Getting critical race theory out of public schools is harder than passing a law


Banning the teaching of critical race theory and its principles in public schools may not be as easy as passing a law. Idaho was the first of nine states to pass an anti-CRT law, and so far this new school year, some parents are not seeing any change.

“However they can get in there, they get it in there, using words like fairness, teaching white supremacy,” said Kristen Young, a parent in the Nampa school district who formed a chapter local Power to Parents. .


Idaho law does not explicitly prohibit teachers from evoking critical theory of race, privilege, systemic racism, or white supremacy. It simply says that students cannot be compelled to personally affirm some of the principles of the CRT. A clear example, the law prohibits teachers from forcing students to do an exercise in which they must identify their level of privilege based on their race, gender or religion.

For the National School Boards Association, CRT is not an issue. According to Jason Amos, spokesperson for the NSBA, “Critical race theory is not taught in public schools from Kindergarten to Grade 12. are really essential for the education of the students of our country. “

The president of the Idaho State Board of Education also denies there is a problem. “To date, I have not seen any evidence of indoctrination in our public education system,” said Kurt Liebich.

People speak out ahead of the start of a rally against “Critical Race Theory” (CRT) taught at Loudoun County Government Center schools in Leesburg, Va. On June 12, 2021. – “Are you ready to take over our schools? Republican activist Patti Menders shouted at a rally against the anti-racist teaching that critics like her teach white children to see themselves as “oppressors.” “Yes!” The hundreds of protesters gathered this weekend near Washington to fight “critical race theory,” the latest battleground of the ongoing cultural wars in the United States, responded in unison. The term “critical race theory” defines a line of thought that emerged in American law schools in the late 1970s which views racism as a system, permitted by laws and institutions, rather than at the level of law and order. individual prejudices. But critics use it as a catch-all phrase that attacks teachers’ efforts to deal with dark episodes in American history, including slavery and segregation, as well as to challenge racist stereotypes. (Photo by ANDREW CABALLERO-REYNOLDS / AFP) (Photo by ANDREW CABALLERO-REYNOLDS / AFP via Getty Images)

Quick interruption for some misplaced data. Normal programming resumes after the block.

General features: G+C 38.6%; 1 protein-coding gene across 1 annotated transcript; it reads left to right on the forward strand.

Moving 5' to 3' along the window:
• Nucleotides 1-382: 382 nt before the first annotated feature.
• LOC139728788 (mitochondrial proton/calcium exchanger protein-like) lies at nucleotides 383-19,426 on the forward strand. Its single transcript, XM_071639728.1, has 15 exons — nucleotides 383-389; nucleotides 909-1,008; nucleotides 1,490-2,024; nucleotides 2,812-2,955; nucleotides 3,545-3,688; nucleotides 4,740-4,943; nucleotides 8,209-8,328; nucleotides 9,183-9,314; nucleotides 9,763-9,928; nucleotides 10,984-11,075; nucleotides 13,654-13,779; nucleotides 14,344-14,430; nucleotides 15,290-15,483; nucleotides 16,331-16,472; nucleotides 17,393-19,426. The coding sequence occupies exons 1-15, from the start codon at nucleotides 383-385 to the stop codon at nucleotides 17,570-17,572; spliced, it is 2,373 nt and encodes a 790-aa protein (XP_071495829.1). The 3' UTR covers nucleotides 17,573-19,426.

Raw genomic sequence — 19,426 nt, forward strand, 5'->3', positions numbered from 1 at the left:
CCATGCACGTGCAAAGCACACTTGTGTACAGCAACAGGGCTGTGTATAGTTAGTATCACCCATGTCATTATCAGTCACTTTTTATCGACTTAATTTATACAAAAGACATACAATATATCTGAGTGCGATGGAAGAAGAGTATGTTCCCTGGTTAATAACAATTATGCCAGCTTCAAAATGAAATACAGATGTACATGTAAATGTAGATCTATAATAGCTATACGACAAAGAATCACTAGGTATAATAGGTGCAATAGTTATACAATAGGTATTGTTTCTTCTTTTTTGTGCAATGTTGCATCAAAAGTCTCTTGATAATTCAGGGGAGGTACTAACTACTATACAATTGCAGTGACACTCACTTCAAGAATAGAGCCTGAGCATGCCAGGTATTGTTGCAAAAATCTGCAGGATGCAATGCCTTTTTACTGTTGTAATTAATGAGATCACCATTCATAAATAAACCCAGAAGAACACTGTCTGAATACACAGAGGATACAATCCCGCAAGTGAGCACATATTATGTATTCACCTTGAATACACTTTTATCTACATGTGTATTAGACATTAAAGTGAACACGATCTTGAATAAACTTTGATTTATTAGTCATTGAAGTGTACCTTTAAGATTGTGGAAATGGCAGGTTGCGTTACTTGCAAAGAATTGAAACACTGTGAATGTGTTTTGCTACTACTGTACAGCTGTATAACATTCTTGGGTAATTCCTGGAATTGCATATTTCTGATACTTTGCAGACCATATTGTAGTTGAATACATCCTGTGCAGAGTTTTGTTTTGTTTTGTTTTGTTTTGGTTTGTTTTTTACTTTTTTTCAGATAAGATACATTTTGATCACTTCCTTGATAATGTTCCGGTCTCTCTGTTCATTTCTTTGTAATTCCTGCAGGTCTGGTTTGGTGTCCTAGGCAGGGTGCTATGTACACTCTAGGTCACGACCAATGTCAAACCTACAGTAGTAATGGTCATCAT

(Photo by ANDREW CABALLERO-REYNOLDS / AFP via Getty Images)

But Idaho Lt. Gov. Janice McGeachin said that despite the new anti-CRT law, the racial divide is still going on in the classroom. “People are realizing what has been going on for some time now in our higher education institutions and are looking at the evidence in our K-12 schools,” McGeachin said.


McGeachin recently led an Education Task Force to examine critical race theory in education. Among those who testified was Kayla Dunn, a black woman who called CRT the Jim Crow of modern times. “To me as a woman of color, what CRT means to me is that I am inferior, that I am academically unfit, that I am unable to speak for myself, and that when someone one sees me, it automatically sees my skin color, “Dunn said.

Boise State University has briefed faculty and staff about the new law. One memo has repeatedly defended academic freedom, but reiterated that instructors should focus on teaching students “how” to think, not “what” to think. Additionally, the annual “Tunnel of Oppression” event, which in recent years has focused on things like white terrorism, was not scheduled this year.

For Chris Rufo, a leading CRT critic who has uncovered many examples of critical race theory in education and the corporate world, progress is being made with the new laws. “Schools, and especially teachers, are much more careful,” said Rufo of the Manhattan Institute, “They are restricting some of the more egregious lessons because they know it’s now illegal.”

Rufo says parents are much more aware of the problem and are trying to empower educators.


But Kathryn Jones, founder of the African-American Chamber of Commerce in Idaho, says the anti-CRT law has a chilling effect. She says students are encouraged to register teachers to get them into trouble. All of this for a problem that she says has been exaggerated. “His [CRT] just a lens to watch the story. It’s not indoctrinating a child into believing one thing or another, “Jones said.” It gives proper context to the historical events that have happened and what continues to happen. “

Several states are also considering banning critical race theory in the classroom. But the next fight on the issue will likely be in the courtroom. Four lawsuits have been filed against school districts that allegedly use aspects of the CRT. In addition, the American Civil Liberties Union is reportedly considering whether to prosecute one of the nine states that have banned the teaching of CRT by calling the laws unconstitutional.


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